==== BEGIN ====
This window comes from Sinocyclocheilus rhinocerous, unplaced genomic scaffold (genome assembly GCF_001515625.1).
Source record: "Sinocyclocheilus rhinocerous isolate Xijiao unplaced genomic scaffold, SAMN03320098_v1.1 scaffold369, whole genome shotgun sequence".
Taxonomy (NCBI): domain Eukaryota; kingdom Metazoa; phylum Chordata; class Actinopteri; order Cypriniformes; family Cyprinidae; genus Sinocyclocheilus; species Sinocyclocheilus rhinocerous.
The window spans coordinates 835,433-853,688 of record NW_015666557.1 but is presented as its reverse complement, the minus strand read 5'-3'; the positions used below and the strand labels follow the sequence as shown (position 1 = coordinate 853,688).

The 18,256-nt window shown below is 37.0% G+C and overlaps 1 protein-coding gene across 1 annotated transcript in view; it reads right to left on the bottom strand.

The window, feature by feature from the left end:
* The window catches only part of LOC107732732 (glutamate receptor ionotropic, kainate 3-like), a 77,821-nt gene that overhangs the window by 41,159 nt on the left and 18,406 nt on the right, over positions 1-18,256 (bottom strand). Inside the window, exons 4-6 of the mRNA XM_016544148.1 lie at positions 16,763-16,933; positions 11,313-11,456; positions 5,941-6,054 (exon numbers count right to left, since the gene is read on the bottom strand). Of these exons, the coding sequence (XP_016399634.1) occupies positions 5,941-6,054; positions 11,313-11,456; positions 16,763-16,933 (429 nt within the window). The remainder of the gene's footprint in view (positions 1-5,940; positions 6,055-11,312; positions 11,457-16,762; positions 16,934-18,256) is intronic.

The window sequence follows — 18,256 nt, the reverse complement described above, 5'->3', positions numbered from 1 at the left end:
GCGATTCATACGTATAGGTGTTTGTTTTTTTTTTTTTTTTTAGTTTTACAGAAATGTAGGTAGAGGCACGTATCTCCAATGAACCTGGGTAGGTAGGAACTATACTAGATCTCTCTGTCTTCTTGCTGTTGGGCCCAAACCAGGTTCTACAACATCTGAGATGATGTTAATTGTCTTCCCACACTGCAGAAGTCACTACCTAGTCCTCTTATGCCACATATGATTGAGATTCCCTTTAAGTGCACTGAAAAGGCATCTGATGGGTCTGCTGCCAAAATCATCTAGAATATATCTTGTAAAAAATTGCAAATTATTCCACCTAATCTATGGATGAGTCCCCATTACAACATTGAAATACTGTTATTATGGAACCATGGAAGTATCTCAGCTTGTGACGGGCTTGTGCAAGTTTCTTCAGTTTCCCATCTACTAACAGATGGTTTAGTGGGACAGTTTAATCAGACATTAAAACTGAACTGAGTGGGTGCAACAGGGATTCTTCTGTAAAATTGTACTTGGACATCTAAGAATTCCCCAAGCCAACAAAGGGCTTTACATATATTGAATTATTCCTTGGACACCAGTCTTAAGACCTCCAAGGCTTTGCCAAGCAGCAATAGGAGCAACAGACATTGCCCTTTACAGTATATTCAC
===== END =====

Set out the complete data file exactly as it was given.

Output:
This window comes from Sinocyclocheilus rhinocerous, unplaced genomic scaffold (genome assembly GCF_001515625.1).
Source record: "Sinocyclocheilus rhinocerous isolate Xijiao unplaced genomic scaffold, SAMN03320098_v1.1 scaffold369, whole genome shotgun sequence".
Taxonomy (NCBI): domain Eukaryota; kingdom Metazoa; phylum Chordata; class Actinopteri; order Cypriniformes; family Cyprinidae; genus Sinocyclocheilus; species Sinocyclocheilus rhinocerous.
The window spans coordinates 835,433-853,688 of record NW_015666557.1 but is presented as its reverse complement, the minus strand read 5'-3'; the positions used below and the strand labels follow the sequence as shown (position 1 = coordinate 853,688).

The 18,256-nt window shown below is 37.0% G+C and overlaps 1 protein-coding gene across 1 annotated transcript in view; it reads right to left on the bottom strand.

The window, feature by feature from the left end:
* The window catches only part of LOC107732732 (glutamate receptor ionotropic, kainate 3-like), a 77,821-nt gene that overhangs the window by 41,159 nt on the left and 18,406 nt on the right, over positions 1-18,256 (bottom strand). Inside the window, exons 4-6 of the mRNA XM_016544148.1 lie at positions 16,763-16,933; positions 11,313-11,456; positions 5,941-6,054 (exon numbers count right to left, since the gene is read on the bottom strand). Of these exons, the coding sequence (XP_016399634.1) occupies positions 5,941-6,054; positions 11,313-11,456; positions 16,763-16,933 (429 nt within the window). The remainder of the gene's footprint in view (positions 1-5,940; positions 6,055-11,312; positions 11,457-16,762; positions 16,934-18,256) is intronic.

The window sequence follows — 18,256 nt, the reverse complement described above, 5'->3', positions numbered from 1 at the left end:
GCGATTCATACGTATAGGTGTTTGTTTTTTTTTTTTTTTTTAGTTTTACAGAAATGTAGGTAGAGGCACGTATCTCCAATGAACCTGGGTAGGTAGGAACTATACTAGATCTCTCTGTCTTCTTGCTGTTGGGCCCAAACCAGGTTCTACAACATCTGAGATGATGTTAATTGTCTTCCCACACTGCAGAAGTCACTACCTAGTCCTCTTATGCCACATATGATTGAGATTCCCTTTAAGTGCACTGAAAAGGCATCTGATGGGTCTGCTGCCAAAATCATCTAGAATATATCTTGTAAAAAATTGCAAATTATTCCACCTAATCTATGGATGAGTCCCCATTACAACATTGAAATACTGTTATTATGGAACCATGGAAGTATCTCAGCTTGTGACGGGCTTGTGCAAGTTTCTTCAGTTTCCCATCTACTAACAGATGGTTTAGTGGGACAGTTTAATCAGACATTAAAACTGAACTGAGTGGGTGCAACAGGGATTCTTCTGTAAAATTGTACTTGGACATCTAAGAATTCCCCAAGCCAACAAAGGGCTTTACATATATTGAATTATTCCTTGGACACCAGTCTTAAGACCTCCAAGGCTTTGCCAAGCAGCAATAGGAGCAACAGACATTGCCCTTTACAGTATATTCAC